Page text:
HAND2 sequencing results (Sanger sequencing) in Set 1.

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(XLS)

Table S6.

Ranked list of genes hypermethylated in cancerous compared to normal endometrium.

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(XLS)

Table S7.

Gene Set Enrichment Analysis of the top hypermethylated genes in endometrial cancer.

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(XLS)

Table S8.

Gene Set Enrichment Analysis of the top hypomethylated genes in endometrial cancer.

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(XLS)

Table S9.

Ranked list of top 19 epigenetic modules from the epigenome-interactome analysis.

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(XLS)

Table S10.

Detailed compositions of the top 19 epigenetic modules.

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(XLS)

Table S11.

Gene Set Enrichment Analysis of those genes comprising each of the 19 top-ranked epigenetic modules.

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(XLS)

Table S12.

HAND2 methylation (Illumina Infinium HumanMethylation27K array data) in Set 1 and detailed associated molecular characteristics of the individual tumours.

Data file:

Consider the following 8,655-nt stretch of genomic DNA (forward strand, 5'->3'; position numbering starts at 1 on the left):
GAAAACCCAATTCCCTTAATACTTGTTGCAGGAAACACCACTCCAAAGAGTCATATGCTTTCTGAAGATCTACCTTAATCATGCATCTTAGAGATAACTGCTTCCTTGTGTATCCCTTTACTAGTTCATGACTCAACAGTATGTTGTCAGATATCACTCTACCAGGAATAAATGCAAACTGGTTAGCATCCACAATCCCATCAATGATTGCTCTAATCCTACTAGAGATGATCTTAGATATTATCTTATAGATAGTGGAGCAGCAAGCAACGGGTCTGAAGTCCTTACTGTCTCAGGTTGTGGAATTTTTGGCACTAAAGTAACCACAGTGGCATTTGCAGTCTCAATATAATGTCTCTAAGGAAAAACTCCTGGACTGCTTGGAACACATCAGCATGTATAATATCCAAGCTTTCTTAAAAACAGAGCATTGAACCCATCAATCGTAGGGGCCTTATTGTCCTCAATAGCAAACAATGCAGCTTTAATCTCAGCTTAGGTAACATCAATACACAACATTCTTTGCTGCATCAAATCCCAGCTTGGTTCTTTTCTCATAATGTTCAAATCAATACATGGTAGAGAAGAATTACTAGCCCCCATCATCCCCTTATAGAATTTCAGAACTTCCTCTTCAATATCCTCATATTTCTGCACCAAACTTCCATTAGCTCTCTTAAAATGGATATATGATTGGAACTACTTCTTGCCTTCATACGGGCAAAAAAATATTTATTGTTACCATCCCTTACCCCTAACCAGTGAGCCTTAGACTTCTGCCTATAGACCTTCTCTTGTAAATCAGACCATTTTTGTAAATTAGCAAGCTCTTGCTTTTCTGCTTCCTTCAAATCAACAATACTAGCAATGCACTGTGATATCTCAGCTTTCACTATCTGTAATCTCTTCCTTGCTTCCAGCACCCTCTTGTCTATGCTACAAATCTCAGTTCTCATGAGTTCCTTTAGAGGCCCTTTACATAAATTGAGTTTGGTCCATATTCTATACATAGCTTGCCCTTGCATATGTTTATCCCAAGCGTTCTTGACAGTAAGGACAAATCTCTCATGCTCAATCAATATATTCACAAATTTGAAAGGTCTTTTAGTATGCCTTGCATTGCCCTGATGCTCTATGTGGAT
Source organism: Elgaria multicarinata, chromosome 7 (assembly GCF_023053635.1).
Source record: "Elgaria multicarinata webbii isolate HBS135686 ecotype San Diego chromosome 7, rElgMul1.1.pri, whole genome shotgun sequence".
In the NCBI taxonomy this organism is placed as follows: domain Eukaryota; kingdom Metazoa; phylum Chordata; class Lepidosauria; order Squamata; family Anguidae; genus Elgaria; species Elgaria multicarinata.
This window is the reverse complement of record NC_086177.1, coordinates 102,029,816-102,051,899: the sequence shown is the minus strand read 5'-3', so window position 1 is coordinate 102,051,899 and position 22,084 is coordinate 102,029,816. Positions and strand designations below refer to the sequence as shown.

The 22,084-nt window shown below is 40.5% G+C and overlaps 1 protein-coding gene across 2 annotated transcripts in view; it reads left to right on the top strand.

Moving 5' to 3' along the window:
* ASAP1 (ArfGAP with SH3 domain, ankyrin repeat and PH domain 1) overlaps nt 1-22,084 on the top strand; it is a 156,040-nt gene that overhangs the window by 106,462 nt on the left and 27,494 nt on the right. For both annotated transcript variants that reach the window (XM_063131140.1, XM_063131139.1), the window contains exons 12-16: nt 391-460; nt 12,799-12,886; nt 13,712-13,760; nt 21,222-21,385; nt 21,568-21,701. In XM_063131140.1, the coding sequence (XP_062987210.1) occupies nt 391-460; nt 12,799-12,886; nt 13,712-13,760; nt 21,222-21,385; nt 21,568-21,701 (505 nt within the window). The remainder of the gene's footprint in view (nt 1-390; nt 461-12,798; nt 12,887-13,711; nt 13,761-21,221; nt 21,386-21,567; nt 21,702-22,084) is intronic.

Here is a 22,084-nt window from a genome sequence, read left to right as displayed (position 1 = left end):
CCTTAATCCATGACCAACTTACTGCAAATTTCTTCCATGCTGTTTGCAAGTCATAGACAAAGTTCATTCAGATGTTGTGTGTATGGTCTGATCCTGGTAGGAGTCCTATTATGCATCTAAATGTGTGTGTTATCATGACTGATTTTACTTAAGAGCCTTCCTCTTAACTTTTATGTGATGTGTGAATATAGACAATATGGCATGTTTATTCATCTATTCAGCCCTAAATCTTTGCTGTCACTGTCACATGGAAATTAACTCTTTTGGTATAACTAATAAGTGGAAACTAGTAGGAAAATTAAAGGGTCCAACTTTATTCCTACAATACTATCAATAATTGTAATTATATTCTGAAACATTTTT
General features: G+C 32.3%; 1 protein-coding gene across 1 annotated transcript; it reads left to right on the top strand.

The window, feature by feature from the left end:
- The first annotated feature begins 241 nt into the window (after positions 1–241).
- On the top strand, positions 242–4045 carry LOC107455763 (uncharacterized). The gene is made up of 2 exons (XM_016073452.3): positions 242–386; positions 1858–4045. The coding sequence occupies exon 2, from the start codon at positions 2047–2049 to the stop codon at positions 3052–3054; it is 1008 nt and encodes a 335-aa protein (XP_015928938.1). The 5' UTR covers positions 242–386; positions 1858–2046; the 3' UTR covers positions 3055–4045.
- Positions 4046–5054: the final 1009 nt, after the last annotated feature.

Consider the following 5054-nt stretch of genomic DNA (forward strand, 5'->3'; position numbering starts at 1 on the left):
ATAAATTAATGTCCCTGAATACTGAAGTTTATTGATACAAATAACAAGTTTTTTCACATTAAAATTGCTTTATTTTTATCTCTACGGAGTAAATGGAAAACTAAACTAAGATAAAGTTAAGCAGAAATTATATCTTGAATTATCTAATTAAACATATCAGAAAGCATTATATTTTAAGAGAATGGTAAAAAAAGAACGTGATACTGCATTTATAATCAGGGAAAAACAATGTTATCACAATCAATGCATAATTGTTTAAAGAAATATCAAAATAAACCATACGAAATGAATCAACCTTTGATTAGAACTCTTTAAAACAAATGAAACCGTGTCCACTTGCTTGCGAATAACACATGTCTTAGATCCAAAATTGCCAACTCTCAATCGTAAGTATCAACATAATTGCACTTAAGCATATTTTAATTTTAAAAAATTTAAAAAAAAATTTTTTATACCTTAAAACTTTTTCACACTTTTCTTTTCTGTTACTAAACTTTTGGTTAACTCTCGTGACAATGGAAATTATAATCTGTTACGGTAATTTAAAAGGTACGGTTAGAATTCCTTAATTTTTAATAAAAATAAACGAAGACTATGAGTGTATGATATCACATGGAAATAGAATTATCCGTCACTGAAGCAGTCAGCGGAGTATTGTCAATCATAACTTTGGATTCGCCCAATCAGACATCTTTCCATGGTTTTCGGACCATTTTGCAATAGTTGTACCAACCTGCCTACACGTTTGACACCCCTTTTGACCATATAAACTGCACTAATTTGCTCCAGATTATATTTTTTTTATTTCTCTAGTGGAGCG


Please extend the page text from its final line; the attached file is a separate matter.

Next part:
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(XLS)

Text S1.

Supplementary methods.

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(DOCX)

Text S2.

ARRIVE document.

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(DOC)

Author Contributions

Conceived and designed the experiments: MW MKB ICB. Performed the experiments: QL AK AJ SHL HF. Analyzed the data: AET JW RA. Contributed reagents/materials/analysis tools: EW HS HF CL DC MZ HT PP TM RH JH IJJ. Wrote the first draft of the manuscript: MW. Contributed to the writing of the manuscript: AJ AET MKB ICB. ICMJE criteria for authorship read and met: MW AET JW MKB ICB QL AK AJ SHL EW HS HF CL DC MZ HT PP TM RH JH IJJ RA. Agree with manuscript results and conclusions: MW AET JW MKB ICB QL AK AJ SHL EW HS HF CL DC MZ HT PP TM RH JH IJJ RA. Enrolled patients: EW HS HF CL DC MZ HT PP TM RH JH. Designed the software used in analysis: AET JW.